Patricia Nelson, National Center for PTSD
  • George Bonanno is a leading thinker about trauma and resilience. And in his new book, The End of Trauma, he argues that much of what you think you know about trauma is wrong. Bonanno uses moving accounts of patients, and his extensive knowledge of this field, to make his case, offering an insight-filled new perspective on trauma, treatment, and resilience.—Joseph LeDoux, author of The Deep History of Ourselves
  • The End of Trauma by George Bonanno is one of the most interesting, well-written, and clinically relevant books that I have read in recent years. It turns out that humans are far better at coping with traumatic events than we had thought. The book really soars when he tells the story of individuals who transcended terrible experiences and endured. A truly great book for everyone.—Robert L.Leahy, Director, American Institute for Cognitive Therapy
  • A remarkable book. The End of Trauma deftly describes what George Bonanno and others have discovered about how people experience devastating experiences yet emerge psychologically unscathed. With the narrative drive of a gifted novelist, Bonanno tells the dramatic, inspiring stories of survivors of accidents, war, and terrorism who triumphed over trauma, and shows how the pragmatic, flexible application of certain emotion regulation skills can foster resilience.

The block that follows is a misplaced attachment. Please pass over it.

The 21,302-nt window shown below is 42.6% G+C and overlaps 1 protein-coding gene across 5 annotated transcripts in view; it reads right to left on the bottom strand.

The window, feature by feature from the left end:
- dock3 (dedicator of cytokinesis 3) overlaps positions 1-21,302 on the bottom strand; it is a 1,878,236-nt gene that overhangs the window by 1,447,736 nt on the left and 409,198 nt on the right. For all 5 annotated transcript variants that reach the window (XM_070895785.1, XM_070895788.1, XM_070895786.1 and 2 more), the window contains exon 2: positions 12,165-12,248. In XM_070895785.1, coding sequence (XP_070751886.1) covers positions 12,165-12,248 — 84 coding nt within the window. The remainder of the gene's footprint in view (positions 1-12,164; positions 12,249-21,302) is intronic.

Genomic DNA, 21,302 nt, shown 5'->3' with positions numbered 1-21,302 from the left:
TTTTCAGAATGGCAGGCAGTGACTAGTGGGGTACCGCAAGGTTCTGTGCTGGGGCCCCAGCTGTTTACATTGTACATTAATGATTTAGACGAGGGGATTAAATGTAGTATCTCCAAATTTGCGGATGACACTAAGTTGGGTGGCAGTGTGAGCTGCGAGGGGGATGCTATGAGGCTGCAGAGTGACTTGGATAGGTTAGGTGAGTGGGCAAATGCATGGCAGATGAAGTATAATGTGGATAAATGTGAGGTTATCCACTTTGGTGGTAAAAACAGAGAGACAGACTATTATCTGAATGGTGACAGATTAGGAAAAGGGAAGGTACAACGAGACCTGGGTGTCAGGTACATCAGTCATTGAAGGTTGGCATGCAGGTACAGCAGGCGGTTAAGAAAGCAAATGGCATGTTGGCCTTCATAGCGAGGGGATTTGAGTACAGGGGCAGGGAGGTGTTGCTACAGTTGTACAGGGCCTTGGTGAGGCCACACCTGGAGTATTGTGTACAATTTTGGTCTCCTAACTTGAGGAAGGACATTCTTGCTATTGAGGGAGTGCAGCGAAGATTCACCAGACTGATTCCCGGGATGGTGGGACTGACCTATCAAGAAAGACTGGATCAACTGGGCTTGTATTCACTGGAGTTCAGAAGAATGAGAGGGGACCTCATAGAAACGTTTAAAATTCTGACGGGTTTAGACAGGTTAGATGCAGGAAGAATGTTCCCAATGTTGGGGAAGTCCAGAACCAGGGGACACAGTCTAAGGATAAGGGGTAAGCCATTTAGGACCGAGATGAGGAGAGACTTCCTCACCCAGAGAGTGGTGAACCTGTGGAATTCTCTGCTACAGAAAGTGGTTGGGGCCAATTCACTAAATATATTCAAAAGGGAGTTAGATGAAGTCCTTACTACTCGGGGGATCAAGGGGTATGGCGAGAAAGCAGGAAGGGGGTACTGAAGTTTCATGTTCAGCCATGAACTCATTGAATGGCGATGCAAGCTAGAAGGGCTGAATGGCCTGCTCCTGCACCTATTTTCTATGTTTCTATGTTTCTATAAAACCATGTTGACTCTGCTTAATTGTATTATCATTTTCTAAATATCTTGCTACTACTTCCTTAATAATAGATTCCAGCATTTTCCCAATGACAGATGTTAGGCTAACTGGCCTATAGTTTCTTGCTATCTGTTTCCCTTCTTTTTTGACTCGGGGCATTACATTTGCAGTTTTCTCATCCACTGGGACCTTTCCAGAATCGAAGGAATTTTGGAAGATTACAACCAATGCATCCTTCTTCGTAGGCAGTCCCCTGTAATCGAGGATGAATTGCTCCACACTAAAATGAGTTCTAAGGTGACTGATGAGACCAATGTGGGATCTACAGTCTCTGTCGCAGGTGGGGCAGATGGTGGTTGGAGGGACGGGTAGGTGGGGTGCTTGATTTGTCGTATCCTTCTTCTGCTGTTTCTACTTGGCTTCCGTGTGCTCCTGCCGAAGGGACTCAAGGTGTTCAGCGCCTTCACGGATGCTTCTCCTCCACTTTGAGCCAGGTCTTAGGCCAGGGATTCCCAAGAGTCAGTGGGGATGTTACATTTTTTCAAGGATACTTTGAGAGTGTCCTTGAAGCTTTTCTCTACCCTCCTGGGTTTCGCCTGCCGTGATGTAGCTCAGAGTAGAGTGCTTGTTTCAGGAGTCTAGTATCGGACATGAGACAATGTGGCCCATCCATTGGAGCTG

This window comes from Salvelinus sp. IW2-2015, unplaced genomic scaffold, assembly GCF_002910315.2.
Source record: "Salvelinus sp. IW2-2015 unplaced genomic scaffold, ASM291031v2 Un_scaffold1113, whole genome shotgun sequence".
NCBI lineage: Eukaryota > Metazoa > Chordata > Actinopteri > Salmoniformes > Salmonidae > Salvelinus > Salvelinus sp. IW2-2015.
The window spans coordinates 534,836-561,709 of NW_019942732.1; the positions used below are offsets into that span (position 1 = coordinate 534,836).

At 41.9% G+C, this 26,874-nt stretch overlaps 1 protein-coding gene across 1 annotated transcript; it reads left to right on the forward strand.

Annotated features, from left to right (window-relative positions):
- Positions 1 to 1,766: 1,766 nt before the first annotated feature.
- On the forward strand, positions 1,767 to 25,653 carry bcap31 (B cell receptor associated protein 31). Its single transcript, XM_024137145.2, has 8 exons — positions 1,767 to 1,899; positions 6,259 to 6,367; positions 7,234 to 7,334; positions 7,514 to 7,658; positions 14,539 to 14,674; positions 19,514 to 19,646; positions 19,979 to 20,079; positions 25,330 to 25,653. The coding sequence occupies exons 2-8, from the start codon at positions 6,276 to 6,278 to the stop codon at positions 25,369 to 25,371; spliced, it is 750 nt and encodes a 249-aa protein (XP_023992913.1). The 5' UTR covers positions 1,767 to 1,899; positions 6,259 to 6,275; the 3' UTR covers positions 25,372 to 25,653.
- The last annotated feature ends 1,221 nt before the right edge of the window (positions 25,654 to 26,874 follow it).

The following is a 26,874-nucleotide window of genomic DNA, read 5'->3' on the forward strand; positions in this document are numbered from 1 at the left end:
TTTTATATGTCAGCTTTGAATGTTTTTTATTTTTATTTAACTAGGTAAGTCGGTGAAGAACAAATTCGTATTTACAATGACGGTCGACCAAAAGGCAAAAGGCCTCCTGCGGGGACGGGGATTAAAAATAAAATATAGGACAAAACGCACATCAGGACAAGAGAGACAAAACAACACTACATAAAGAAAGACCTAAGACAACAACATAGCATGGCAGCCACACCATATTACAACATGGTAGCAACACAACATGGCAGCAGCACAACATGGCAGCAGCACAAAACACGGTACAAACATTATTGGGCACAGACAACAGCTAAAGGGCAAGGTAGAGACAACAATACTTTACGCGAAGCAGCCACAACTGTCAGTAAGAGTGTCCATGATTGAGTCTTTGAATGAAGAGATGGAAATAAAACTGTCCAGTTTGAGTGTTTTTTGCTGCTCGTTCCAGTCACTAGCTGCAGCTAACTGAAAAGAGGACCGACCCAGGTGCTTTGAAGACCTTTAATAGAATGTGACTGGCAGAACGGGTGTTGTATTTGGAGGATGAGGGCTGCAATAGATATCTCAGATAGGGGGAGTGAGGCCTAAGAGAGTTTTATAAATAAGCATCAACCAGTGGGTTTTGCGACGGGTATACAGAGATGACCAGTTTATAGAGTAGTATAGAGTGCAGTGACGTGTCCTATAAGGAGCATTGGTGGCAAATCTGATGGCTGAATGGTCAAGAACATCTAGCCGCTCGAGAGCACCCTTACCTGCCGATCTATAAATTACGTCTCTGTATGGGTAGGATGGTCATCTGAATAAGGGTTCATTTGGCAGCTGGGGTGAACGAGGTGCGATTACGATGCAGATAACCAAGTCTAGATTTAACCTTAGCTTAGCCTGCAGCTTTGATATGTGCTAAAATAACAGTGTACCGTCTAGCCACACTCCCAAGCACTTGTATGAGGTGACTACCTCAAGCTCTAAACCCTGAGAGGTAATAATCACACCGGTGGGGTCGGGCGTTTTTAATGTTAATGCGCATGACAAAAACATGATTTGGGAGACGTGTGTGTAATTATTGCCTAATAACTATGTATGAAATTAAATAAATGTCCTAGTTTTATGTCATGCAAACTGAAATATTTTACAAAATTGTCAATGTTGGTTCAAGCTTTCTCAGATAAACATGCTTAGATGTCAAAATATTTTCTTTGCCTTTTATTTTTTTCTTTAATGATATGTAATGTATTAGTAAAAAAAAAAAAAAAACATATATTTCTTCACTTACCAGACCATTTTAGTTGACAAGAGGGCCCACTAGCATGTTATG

—Richard J. McNally, Professor of Psychology and Director of Clinical Training, Harvard University
  • In The End of Trauma, George Bonanno charts a brilliant and illuminating path forward in our understanding of trauma and how we find wisdom in resilience. This book will transform our understanding of the hardest times of life.—Dacher Keltner, Professor of Psychology, UC Berkeley
  • "An instant classic in the science of PTSD. With keen insight, abundant sensitivity, and persuasive prose, Bonanno helps us understand why resilience isn’t so much a trait as it is a process — one that requires flexibility and wisdom to manage effectively. By providing much of that wisdom, he helps open the door to resilience for everyone who has faced adversity and trauma."
     —David DeSteno, Professor of Psychology, Northeastern University

On Sale
Sep 7, 2021
Page Count
336 pages
Basic Books

George A. Bonanno

About the Author

George A. Bonanno is professor of clinical psychology and director of the Loss, Trauma, and Emotion Lab at Teachers College, Columbia University. Bonanno pioneered the idea of resilience in the study of loss and trauma, and developed a theory of grief that is now the standard paradigm among clinical psychologists. His research has been covered by the New York Times, the Wall Street Journal, The New Yorker, Scientific American, The Atlantic, The Los Angeles Times, Rolling Stone, NPR, CBS, ABC, CNN, and in many places elsewhere. The author of The Other Side of Sadness, he lives with his family in New York.